Think of all that Yo Jong has done for her big brother. She’s played a role on his behalf with harshly worded statements against the Americans and South Koreans, including a recent attack on South Korea’s conservative President Yoon Suk-yeo, and done much else for him too. It was she who ordered the detonation of a North-South liaison office more than two years ago in a fit of rage against Yoon’s liberal predecessor, Moon Jae-in, for sticking to the South’s alliance with the U.S. despite his efforts at appeasement with the North.
Good for Yo Jong, but succession was perhaps always more likely to go to one of Kim’s children. So what’s become of Kim’s two boys? Why weren’t they in on the fun of the launch?
Kim, the third son of Kim Jong Il, succeeded his father and his father succeeded Kim Il Sung, founder of the dynasty. It’s not clear if Ju Ae is the third or second of his three kids, but she’s not the oldest, although that never stopped Kim’s ascension.
The North Korean media had never revealed any details of Kim’s kids at all until publicizing the missile launch in three pages of the party newspaper, Rodong Sinmun. Only the daughter was mentioned in shots showing her father as a doting parent, proud to hold his daughter’s hand for the benefit of his own people and an international audience that’s been lapping it up ever since.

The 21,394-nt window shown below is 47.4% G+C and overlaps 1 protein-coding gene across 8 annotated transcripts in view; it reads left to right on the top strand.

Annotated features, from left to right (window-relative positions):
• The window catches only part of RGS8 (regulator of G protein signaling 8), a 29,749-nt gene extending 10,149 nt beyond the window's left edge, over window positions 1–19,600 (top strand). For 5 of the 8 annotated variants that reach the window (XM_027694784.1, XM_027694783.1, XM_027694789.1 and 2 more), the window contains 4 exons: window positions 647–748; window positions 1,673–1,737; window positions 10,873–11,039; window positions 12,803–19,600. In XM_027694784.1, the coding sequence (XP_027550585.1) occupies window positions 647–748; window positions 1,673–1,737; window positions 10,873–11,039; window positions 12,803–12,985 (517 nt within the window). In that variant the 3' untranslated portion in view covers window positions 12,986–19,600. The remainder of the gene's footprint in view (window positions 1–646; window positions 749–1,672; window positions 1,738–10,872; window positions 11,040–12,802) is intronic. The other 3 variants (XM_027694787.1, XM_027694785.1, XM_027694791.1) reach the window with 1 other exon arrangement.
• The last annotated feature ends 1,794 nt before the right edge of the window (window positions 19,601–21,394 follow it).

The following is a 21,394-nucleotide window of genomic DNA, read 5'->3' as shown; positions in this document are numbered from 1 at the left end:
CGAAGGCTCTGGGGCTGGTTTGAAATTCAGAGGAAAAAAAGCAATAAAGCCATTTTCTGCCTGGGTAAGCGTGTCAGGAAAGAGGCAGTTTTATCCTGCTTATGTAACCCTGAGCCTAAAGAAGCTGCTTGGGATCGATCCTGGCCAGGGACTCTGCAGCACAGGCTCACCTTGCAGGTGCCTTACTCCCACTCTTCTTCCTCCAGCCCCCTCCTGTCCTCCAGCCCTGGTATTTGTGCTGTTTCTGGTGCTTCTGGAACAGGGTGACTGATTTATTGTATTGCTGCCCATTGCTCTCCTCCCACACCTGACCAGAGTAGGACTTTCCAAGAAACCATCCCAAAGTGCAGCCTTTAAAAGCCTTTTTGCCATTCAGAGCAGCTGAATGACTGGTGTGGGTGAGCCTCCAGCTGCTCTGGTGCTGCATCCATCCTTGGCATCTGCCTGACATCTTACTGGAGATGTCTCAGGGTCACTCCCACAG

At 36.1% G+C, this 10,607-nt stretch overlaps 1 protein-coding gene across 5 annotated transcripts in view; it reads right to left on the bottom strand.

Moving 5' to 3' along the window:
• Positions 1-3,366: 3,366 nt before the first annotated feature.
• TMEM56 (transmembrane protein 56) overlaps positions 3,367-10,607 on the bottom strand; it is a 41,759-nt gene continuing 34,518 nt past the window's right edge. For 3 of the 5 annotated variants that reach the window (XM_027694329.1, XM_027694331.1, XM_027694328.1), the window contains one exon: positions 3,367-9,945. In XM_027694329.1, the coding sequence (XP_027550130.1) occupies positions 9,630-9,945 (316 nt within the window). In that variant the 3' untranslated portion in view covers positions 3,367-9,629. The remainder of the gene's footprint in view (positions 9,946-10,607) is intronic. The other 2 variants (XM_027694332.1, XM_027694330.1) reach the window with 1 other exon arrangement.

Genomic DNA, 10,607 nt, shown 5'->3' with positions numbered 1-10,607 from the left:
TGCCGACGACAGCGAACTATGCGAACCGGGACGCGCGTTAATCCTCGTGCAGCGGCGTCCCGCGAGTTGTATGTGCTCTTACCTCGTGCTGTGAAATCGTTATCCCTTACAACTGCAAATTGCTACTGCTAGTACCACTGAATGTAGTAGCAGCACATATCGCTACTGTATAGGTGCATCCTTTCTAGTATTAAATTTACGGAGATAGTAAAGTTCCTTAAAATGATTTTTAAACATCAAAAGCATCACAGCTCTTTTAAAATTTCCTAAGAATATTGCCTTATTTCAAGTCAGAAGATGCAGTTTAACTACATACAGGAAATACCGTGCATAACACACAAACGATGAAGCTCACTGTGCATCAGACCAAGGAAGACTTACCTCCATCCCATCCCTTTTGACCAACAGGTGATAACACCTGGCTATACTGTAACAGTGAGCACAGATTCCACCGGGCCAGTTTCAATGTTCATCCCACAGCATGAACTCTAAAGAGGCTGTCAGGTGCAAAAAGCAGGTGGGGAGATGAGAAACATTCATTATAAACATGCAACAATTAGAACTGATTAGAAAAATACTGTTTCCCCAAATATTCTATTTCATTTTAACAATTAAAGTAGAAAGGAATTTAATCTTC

The newspaper accused “hostile forces” of “hatred,” according to the NK News translation, in “attempts to steal the bright smiles off the faces of our children.” Kim ordered the nuclear program, it said, to avoid “the heartbreaking situation of our children ending up on the streets foraging for food after losing their mothers in enemy bombardments”—a reference to the bombing of North Korean cities and towns during the Korean War.
And what about the gender question? In the North’s highly sexist society, where women seldom attain top positions, might not Ju Ae face enormous hostility if she were to take over some day?